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2. Pedestal picturing a Buddha
Bihar, India
8th-12th century, Pala period
Black stone
H. 36 cm
Pedestal picturing a Buddha

This sublime Buddhist statue throne features a remarkably large representation of the standing Buddha. The BlessedOne, stands at the entrance of the temple, within a three-lobed opening. With his right hand, he spreads his favors (varadamudrā). The left hand, brought to arm’s length, holds a flap of the monastic robe (saṃghāṭī), also called the “outer garment” (uttarāsanga).

Of the distinctive marks (also called lakṣaṇa) of the “great man” (mahāpuruṣa), tradition will retain in representations only the two essential ones, here clearly visible: the fontanel growth (uṣṇīṣa) and the tuft of hair in the lower forehead (ūrṇā). The earlobes, distended by the wearing of heavy ornaments, testify to her renunciation of the vanities of her former worldly life. His neck is also adorned here with the folds of beauty characteristic of the Buddhist canon.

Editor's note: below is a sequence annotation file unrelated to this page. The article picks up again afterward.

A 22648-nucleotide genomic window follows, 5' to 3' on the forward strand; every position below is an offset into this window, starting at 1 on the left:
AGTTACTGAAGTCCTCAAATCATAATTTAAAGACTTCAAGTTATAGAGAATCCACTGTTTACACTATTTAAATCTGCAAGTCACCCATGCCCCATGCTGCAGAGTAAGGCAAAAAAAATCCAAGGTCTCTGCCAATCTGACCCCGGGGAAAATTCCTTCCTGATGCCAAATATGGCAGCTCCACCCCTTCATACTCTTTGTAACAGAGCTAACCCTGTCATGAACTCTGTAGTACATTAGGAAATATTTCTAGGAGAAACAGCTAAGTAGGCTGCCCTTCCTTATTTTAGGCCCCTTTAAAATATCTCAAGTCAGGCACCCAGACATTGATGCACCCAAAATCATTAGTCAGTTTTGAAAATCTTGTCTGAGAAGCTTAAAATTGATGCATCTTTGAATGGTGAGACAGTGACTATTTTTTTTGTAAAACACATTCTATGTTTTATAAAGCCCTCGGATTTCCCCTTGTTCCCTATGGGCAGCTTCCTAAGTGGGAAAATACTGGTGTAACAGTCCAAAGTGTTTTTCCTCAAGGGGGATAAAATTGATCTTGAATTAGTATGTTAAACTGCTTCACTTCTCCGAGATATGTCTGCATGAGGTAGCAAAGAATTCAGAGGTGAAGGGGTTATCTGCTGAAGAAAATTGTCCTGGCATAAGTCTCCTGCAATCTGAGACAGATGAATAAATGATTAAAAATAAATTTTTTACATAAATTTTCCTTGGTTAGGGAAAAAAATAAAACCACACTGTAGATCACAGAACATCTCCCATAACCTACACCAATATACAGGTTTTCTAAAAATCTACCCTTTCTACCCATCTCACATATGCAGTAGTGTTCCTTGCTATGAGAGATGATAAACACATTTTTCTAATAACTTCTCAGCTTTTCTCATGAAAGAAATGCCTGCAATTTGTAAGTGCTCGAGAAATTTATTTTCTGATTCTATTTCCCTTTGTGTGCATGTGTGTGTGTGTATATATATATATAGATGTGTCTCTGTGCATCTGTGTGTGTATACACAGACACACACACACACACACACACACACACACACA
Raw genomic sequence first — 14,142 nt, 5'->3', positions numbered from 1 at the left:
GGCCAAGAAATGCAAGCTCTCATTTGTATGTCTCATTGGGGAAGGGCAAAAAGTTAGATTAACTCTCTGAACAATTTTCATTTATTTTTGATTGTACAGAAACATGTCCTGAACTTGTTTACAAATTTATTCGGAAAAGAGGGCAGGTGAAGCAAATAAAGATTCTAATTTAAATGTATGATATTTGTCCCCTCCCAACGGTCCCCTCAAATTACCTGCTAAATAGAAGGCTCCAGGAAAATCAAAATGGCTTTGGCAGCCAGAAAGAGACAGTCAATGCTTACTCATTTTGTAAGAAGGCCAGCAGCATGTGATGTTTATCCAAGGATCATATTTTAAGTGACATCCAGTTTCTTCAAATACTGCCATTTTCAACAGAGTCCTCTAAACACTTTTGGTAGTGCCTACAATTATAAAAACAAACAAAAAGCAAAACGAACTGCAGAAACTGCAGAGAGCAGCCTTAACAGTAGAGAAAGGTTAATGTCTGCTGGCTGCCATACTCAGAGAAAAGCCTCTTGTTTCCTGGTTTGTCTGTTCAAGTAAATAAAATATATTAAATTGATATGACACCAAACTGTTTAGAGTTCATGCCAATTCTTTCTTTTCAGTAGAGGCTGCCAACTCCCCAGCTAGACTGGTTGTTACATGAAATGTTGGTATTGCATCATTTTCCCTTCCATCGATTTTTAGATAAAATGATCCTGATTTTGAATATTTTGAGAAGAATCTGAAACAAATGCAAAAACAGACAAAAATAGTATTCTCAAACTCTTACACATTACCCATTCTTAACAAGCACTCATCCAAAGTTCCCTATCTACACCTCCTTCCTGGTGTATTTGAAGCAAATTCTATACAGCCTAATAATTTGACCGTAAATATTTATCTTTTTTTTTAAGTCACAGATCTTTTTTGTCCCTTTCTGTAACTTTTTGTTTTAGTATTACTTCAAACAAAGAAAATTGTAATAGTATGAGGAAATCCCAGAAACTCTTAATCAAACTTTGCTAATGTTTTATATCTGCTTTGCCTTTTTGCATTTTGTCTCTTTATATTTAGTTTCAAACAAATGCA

The Blessed One stands upright, and seems to stand out from the architecture, within an extremely marked relief. His body is softly modeled, with an asexual appearance. It is inscribed at the entrance of the façade of a temple, which presents, under an apparent simplicity, a refined and harmonious decoration: vegetal circumvolutions come to decorate the angles, while the three-lobed opening rests on columns with vegetal decoration. The upper lotiform frieze is topped by an inscription. The whole was undoubtedly supporting a Buddhist statue.

This elegance, as well as the refinement of the relief, fully inscribe this sculpture in Pāla art.

Provenance: European private collection (by repute).

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